In the last week, I’ve noticed that a person (who was off my radar, because I had blocked them for being a smarmy prick and lacking substance) has made a considerable amount of money and gained a lot of attention because they effectively marketed a programming practice that I taught them. Because I’m not telling anyone what I’m thinking, or doing, or solving, other people are free to take it as their own. “It’s almost like we’ve been conditioned not to compete with the alpha capitalists,” Graham pointed out.

If I’m avoiding marketing, nobody will know that my stuff exists. If nobody knows it exists, then I’m more likely to be discouraged and give up because it won’t look valuable. If I market my things myself, at least I know that I’m being honest about what I can provide. Perhaps it’s time for nerds like me to learn how to do a bit of marketing. Maybe, to paraphrase a former boss of mine, “Marketing is too important a job to be left to marketing professionals.

I’m going to try talking more about the things I’m thinking, the things I’m creating, and how you might benefit from them. I hope I don’t come off as the sleazy kind of marketer, I really just want to share the things that I’ve enjoyed learning and creating so that I can help folks and be encouraged to do more.

My question to you, dear readers, is: where are the marketing books and materials for people who want to be honest and up front, and not try to trick people into buying things they don’t need? Do these materials exist?


CocoaFIBS is a Mac client for the First Internet Backgammon Server originally written by Adam Gerson.

After a number of years of not being updated, I forked CocoaFIBS to modernize it and improve it. I am also using it as a testbed for ideas about how to modernize and improve legacy code.

My work on it is sporadic, but I am preparing it for release.

Source Code

Five Things I Learned Working in an Office

I’ve seen a few “n Things I Learned Working Remotely” posts in recent history, as people migrated to remote work from office-based work and described their experiences. I’ve made the opposite transition since moving to Sweden in 2015, and thought I would share some of my experiences.

Everyone’s experiences are different, but these are mine. These things have been learned since being required to show up in an office every day at prescribed times. This list is intended to be fun, but they’re only half-joking: there’re at least a few amusing anecdotes behind each item.

1. Sick Days Exist, and Are Glorious

When working from home, a light sick day can mean a regular working day, or maybe a late start. A really bad sick day can mean you just work from your bed, and are maybe quite slow or mildly unproductive. Illness doesn’t really have to get in the way of your participation in the work, and you don’t have to count or juggle the days to ensure you’re meeting your obligations.

In contrast, when work must be done from an office, working while even a little sick is painful and inconvenient. It is also incredibly rude to your colleagues, who would probably prefer to not catch whatever you brought in with you.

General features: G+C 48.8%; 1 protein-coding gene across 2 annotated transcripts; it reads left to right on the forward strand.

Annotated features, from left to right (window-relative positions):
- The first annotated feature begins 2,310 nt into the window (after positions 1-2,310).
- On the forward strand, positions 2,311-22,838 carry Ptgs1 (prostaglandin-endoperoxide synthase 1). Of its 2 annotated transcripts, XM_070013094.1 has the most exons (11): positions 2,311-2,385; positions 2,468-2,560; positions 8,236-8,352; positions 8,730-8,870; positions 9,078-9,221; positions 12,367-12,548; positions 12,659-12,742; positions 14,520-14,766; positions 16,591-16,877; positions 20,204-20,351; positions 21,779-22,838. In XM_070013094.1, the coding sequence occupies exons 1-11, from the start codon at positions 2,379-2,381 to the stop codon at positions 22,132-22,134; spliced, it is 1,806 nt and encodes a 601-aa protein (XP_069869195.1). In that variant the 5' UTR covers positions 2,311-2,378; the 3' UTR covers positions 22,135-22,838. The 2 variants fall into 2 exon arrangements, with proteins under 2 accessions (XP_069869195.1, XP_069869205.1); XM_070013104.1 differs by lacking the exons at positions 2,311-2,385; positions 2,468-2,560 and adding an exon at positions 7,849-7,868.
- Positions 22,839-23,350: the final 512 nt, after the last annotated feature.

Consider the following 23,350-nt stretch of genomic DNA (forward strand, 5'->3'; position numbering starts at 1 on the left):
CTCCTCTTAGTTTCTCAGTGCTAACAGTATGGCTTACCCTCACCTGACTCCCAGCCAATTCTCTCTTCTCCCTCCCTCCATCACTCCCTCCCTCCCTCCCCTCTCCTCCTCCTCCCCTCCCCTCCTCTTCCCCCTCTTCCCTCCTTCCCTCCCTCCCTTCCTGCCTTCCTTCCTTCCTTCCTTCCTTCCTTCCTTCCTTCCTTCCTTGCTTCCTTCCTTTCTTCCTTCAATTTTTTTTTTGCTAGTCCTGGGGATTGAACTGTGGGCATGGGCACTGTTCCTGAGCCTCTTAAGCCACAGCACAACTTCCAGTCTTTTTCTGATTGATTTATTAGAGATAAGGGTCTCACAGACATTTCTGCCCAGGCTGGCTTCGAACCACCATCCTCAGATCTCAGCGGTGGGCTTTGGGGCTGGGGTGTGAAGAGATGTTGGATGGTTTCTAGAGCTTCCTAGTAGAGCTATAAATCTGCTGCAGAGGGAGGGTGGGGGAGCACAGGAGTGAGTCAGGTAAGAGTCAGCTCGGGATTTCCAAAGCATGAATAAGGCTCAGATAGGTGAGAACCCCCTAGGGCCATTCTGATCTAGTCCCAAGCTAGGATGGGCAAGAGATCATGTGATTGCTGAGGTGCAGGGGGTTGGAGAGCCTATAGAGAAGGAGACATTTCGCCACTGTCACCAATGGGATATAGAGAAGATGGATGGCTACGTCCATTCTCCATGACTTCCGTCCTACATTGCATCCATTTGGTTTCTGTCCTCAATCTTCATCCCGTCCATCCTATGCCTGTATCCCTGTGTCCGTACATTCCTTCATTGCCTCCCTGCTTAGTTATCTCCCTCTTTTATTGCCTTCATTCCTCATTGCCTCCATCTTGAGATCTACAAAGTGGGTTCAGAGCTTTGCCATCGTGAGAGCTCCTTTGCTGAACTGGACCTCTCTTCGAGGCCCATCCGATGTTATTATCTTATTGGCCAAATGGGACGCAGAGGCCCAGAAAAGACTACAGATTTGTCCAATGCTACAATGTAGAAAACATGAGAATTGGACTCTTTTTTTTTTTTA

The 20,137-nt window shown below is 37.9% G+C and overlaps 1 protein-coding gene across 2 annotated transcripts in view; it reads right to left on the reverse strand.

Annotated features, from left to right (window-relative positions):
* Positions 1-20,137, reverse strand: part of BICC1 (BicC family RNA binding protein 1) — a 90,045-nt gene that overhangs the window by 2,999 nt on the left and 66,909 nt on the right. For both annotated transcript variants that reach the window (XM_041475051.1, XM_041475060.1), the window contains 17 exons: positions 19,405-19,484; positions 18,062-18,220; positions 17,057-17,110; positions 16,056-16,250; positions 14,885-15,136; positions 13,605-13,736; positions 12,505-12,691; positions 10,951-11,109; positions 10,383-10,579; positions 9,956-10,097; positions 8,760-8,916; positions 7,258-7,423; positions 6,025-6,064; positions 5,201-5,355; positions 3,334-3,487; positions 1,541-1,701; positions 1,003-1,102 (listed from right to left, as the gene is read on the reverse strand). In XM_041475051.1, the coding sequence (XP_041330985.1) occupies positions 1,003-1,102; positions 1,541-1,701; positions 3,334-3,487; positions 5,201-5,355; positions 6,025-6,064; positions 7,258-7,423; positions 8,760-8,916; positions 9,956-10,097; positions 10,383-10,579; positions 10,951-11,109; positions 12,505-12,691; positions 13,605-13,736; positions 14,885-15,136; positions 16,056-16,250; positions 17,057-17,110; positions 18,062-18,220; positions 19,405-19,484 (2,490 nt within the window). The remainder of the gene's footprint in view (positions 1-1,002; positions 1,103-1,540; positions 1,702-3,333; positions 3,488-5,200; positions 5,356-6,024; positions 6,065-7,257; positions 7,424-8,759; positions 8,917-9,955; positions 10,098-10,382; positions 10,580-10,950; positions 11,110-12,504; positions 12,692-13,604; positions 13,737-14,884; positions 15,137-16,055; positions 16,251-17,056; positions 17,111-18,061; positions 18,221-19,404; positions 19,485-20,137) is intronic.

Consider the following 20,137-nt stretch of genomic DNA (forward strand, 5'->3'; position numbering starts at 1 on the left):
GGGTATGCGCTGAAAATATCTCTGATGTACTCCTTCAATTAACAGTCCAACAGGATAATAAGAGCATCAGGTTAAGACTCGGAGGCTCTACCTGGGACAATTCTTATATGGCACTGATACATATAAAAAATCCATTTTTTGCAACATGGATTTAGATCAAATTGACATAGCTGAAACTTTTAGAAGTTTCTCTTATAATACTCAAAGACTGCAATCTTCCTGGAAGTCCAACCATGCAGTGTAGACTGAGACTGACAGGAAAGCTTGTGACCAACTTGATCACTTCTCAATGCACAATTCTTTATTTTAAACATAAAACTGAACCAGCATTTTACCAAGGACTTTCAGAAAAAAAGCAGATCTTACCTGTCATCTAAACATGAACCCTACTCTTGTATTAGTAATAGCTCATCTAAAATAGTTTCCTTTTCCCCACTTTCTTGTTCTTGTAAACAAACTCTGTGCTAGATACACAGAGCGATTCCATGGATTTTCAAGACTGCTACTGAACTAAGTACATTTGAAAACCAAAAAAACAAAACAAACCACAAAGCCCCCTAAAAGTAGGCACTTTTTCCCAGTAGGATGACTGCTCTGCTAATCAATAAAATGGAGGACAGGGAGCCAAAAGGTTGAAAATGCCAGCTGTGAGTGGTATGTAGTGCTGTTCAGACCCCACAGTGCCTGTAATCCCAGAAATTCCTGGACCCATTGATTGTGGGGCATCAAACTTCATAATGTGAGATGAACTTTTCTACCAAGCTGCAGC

The lightest sniffle means you absolutely must stay home and not work. Feeling a bit sad? Well, you don’t want your colleagues to catch melancholy, so you should stay home. Spending the day reading a book, playing video games, or watching silly videos on the internet may seem like a waste of time, but you are really doing yourself and your colleagues a favour by not working while sick.

2. Your Schedule is Rigid

One of the upsides of working remotely is that nobody knows where you are when you’re working, so your schedule can be very flexible. Doctor appointment in the middle of the afternoon? No problem! Long lunch with a friend from out of town? Who cares! Car needs fixing? Any time! Any period not already booked with a meeting or call is pretty well open to whims.

When you work in an office, there is an expectation (often, a strict requirement) that you’re always there. Running out to drop your car off at the mechanic can be risky: what if someone walks by your desk to interrupt you while you’re not there? Even if you’ll “make up the time” after hours, nobody will be there to see it, so it would be as if the work was never done.

The middle of your day will have this eight-hour block where you can’t be anywhere else but your office. Whether you’re productively working or not, you absolutely must be in your chair so that your colleagues can witness your presence.

3. Clothing is Not Optional

Working remotely means the ability to do the work from wherever you want, without people nearby. This can mean that clothing is optional. Since nobody is actually watching you do the work, it doesn’t matter what you’re wearing. Clothes or no clothes, good style or bad, only your family and pets will have any knowledge of the matter.

Showing up in the buff to an office, though, can subject you to many problems: from HR-related issues, to the negative effects of a cold office climate, to that colleague who just won’t leave you alone afterward. Clothing considerations need to be made carefully and deliberately when you work in an office.